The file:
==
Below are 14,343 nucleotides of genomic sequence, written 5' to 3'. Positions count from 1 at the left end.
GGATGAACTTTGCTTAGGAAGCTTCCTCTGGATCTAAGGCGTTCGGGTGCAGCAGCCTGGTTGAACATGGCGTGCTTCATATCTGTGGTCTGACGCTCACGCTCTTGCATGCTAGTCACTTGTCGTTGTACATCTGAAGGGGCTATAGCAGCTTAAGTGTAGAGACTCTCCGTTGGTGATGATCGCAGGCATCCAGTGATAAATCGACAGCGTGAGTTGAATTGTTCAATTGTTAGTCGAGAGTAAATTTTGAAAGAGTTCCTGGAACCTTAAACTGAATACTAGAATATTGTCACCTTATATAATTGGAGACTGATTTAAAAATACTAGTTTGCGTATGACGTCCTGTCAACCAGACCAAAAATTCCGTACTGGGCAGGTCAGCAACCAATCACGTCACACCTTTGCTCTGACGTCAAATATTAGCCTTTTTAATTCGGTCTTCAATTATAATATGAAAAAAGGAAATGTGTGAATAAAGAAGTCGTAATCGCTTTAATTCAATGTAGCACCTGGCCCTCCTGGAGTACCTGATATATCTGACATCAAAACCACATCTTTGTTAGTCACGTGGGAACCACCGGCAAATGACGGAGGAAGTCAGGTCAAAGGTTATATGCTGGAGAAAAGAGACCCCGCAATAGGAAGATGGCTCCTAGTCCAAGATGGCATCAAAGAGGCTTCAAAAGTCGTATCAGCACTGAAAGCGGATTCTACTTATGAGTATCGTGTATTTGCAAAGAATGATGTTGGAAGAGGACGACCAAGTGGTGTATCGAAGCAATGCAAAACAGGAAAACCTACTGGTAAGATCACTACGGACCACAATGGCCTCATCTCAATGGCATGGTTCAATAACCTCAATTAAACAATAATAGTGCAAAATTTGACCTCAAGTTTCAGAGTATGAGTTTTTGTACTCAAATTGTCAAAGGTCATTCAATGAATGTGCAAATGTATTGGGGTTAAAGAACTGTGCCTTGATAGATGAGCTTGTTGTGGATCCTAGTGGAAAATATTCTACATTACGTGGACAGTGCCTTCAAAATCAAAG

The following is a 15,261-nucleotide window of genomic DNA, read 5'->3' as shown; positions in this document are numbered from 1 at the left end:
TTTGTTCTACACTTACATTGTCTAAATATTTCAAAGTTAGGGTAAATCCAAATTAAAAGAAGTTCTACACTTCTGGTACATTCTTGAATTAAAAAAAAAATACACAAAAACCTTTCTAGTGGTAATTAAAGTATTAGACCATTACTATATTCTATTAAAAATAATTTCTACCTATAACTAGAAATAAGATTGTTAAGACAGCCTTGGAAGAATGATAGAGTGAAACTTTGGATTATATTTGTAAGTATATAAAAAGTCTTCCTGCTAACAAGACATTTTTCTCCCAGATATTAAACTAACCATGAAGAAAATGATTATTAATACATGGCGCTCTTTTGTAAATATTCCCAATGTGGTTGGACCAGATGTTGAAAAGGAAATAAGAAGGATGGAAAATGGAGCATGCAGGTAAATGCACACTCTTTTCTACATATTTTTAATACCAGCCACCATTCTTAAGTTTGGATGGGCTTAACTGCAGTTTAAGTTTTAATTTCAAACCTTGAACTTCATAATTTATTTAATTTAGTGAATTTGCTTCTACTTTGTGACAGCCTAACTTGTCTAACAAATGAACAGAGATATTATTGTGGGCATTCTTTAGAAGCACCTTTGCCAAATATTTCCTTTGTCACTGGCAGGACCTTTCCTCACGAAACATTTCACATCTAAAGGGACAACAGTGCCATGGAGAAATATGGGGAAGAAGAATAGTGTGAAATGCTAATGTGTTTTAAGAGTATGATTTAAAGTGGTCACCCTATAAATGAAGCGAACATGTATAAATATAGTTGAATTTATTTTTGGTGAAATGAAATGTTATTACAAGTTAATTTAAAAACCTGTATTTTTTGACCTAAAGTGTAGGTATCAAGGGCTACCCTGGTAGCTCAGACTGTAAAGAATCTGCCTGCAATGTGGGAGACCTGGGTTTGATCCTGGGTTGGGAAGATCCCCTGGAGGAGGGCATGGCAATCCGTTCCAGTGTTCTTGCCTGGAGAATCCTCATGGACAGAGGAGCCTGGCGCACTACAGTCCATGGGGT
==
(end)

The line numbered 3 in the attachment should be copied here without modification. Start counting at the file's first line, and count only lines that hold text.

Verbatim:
The following is a 15,261-nucleotide window of genomic DNA, read 5'->3' as shown; positions in this document are numbered from 1 at the left end: